Three other organizations have issued their own slightly different guidelines. The National Comprehensive Cancer Network has two definitions of high risk: the one used by the American Cancer Society and one that includes people as young as 50 and as old as 79 with only a 20-pack-year history—provided they have one other risk factor for lung cancer such as a family history, Chronic Obstructive Pulmonary Disease (COPD), or exposure to radon. Given the close link between COPD and lung cancer, the Network’s screening criteria could potentially find more cases of lung cancer than the 30-pack criteria. (For more info on COPD, see Chronic Obstructive Pulmonary Disease and Lung Cancer.) The American College of Chest Physicians and the American Society of Clinical Oncology also have guidelines. Only time will tell which guidelines work best, but any of these guidelines make it more likely that insurance companies will pay for screening. As a result of the National Lung Cancer Screening Trial, the U.S. Department of Veterans Affairs is starting to implement a screening program using CT scans for veterans at high risk. However, most government health programs, such as Medicare and Medicaid, do not usually reimburse for lung cancer screening and might not do so until a public health agency has issued guidelines.
Unfortunately, CT scans are not a great solution for finding and diagnosing lung cancer in people who don’t have symptoms and aren’t at high risk. Low-dose CT scans have been shown to produce a high percentage of false positive results (people who the scan says have an abnormality when they don’t have cancer), which can lead to unnecessary lung biopsies. Since lung biopsies can be harmful, low-dose CT as a screening method isn’t useful for the general population. This is unfortunate because women who didn’t smoke are at higher risk than men who didn’t smoke, as are men and women exposed to years of second-hand smoke, but no screening has been found to be appropriate for them. For more information about screening, read Lung Cancer: Who Is at Risk and Can They be Screened?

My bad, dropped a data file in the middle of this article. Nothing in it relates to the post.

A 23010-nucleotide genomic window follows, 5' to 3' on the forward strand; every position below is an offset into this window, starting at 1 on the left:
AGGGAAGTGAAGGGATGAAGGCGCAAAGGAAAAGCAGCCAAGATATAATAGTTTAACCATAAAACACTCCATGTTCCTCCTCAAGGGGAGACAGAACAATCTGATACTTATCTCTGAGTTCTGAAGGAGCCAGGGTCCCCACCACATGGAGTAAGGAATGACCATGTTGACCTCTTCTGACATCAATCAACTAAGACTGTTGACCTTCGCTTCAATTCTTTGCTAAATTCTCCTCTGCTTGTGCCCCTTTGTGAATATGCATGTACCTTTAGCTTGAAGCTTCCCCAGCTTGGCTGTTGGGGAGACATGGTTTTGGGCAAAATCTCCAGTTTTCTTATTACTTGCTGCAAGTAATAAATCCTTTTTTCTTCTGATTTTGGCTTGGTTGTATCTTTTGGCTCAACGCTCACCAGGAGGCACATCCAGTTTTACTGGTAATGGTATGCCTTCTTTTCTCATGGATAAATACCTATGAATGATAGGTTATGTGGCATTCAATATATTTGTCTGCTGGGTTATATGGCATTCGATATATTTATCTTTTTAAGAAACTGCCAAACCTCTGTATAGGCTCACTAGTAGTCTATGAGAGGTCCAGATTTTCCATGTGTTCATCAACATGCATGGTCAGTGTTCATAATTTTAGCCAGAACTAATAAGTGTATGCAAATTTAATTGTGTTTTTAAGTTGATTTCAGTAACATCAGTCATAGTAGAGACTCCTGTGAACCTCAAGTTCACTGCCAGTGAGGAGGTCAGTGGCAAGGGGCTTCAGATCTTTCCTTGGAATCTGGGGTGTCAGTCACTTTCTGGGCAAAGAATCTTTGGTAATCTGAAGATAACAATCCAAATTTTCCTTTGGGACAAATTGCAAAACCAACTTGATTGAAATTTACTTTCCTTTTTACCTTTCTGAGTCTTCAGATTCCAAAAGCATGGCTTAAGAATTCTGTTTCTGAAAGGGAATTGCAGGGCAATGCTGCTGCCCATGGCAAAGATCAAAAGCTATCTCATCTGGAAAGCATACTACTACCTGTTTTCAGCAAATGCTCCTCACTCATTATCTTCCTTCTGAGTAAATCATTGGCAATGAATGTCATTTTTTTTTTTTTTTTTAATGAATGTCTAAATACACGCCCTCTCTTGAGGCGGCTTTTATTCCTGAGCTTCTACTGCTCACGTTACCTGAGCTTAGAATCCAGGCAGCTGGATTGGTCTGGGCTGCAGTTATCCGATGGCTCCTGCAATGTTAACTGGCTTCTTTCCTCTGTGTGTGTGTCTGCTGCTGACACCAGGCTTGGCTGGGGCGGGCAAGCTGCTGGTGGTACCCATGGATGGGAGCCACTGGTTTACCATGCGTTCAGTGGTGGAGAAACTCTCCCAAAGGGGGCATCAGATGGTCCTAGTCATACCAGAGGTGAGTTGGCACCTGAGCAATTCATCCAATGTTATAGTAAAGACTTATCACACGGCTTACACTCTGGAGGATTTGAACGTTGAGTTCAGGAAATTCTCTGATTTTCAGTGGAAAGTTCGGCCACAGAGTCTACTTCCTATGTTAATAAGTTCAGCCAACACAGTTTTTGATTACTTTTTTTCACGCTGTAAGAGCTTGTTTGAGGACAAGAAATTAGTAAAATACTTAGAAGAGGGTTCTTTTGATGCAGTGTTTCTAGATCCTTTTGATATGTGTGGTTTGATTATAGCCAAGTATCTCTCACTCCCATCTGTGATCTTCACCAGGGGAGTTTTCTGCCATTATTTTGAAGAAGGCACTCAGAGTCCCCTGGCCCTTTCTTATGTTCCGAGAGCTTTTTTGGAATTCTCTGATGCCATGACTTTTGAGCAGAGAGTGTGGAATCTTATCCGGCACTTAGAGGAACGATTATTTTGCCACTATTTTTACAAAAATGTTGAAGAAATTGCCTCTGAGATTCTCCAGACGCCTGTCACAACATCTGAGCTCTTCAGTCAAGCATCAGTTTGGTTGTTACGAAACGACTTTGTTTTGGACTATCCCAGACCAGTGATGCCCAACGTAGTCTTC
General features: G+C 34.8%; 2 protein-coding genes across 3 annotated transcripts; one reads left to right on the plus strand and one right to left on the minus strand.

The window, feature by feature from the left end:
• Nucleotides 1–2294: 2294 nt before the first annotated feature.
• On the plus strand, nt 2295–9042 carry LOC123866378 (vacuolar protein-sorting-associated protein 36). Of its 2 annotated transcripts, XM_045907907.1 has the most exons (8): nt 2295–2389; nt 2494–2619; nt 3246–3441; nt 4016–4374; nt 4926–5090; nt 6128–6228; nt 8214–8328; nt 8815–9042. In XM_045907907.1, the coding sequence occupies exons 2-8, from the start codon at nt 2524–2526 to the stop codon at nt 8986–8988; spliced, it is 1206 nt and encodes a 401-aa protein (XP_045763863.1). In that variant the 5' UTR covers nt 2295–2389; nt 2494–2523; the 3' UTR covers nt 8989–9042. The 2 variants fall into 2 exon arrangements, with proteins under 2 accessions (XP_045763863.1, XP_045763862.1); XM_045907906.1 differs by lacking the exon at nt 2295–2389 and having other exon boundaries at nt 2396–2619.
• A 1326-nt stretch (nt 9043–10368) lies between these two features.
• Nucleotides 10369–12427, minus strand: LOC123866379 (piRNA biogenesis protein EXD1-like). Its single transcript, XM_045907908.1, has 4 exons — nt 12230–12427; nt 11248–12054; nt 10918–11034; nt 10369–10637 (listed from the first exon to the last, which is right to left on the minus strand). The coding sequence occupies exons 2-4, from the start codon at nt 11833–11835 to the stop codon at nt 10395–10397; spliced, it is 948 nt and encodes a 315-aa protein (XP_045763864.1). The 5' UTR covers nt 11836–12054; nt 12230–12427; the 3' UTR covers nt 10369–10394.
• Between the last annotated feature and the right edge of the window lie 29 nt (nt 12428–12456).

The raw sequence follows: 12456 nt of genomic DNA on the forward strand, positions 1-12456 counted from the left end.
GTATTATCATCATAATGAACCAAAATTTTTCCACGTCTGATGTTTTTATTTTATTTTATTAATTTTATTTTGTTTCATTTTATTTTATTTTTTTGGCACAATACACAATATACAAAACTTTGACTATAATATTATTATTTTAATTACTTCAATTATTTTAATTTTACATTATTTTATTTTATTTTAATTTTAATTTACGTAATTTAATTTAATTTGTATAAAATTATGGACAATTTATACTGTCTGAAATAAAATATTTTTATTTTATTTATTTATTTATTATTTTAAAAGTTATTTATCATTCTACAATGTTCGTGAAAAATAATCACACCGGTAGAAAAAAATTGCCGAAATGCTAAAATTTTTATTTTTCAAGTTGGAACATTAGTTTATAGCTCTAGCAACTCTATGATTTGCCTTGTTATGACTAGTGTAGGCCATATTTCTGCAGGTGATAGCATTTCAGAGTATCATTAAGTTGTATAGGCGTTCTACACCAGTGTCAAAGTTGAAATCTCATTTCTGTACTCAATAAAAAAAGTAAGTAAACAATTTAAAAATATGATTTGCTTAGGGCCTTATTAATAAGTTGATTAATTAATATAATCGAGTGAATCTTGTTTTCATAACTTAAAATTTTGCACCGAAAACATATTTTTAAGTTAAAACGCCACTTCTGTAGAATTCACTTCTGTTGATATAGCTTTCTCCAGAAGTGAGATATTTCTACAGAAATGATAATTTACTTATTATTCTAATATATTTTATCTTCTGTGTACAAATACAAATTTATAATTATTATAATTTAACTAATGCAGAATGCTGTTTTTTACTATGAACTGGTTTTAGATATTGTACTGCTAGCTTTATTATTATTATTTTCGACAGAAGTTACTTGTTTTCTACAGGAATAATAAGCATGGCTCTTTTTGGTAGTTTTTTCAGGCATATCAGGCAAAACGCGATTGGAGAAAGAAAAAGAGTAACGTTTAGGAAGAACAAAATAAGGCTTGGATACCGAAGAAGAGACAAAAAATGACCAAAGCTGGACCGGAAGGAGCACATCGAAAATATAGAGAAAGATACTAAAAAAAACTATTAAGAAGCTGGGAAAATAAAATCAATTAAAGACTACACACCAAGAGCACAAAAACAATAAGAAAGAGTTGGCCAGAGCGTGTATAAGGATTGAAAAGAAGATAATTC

Historically, lung cancer treatments have not been very effective. For instance, erlotinib (trade name Tarceva), which is taken as a pill, extends survival in patients with non-small cell lung cancer by only about 2 months on average and costs anywhere from $2,000 to $5,000 a month.343536 Patients usually take Tarceva after having already undergone chemotherapy, and many use it as a maintenance therapy to prevent further cancer progression and to shrink tumors that are already present. Patients stay on Tarceva for as long as it appears to be having an effect (developing a rash is considered a good sign) and scans show that the cancer is stable. Not only is Tarceva expensive but it doesn’t benefit everyone with lung cancer: it works best in patients who have never smoked or who have a specific gene mutation (EGFR mutation).36[37 Tarceva acts by inactivating the signal in the mutated EGFR gene that makes lung cancer grow.
New targeted treatments that interfere with specific molecules involved in tumor growth and progression and which promote cancer cell death are showing promise in the fight against lung cancer. In August of 2011, the Food and Drug Administration fast-tracked approval for crizotinib (trade name Xalkori) for use in a small subset of lung cancer patients with late-stage, non-small cell lung cancer (NSCLC) who express a rearrangement of the anaplastic lymphoma kinase (ALK) gene. Rearrangement of this gene leads to cancer growth and occurs in 1-7% of NSCLC patients. Xalkori was approved with an accompanying diagnostic test to determine if a patient has the abnormal ALKgene rearrangement.38 Based on an October 2011 study published in Lancet Oncology, the overall survival rate for Xalkori after 1 and 2 years was 74% and 54%, respectively. The recommended dose for Xalkori is 250mg twice daily and the drug costs about $9,600 per month or about $115,000 a year.39 Targeted treatments tend to be very expensive because they are usually taken by a very small number of patients who have limited treatment choices.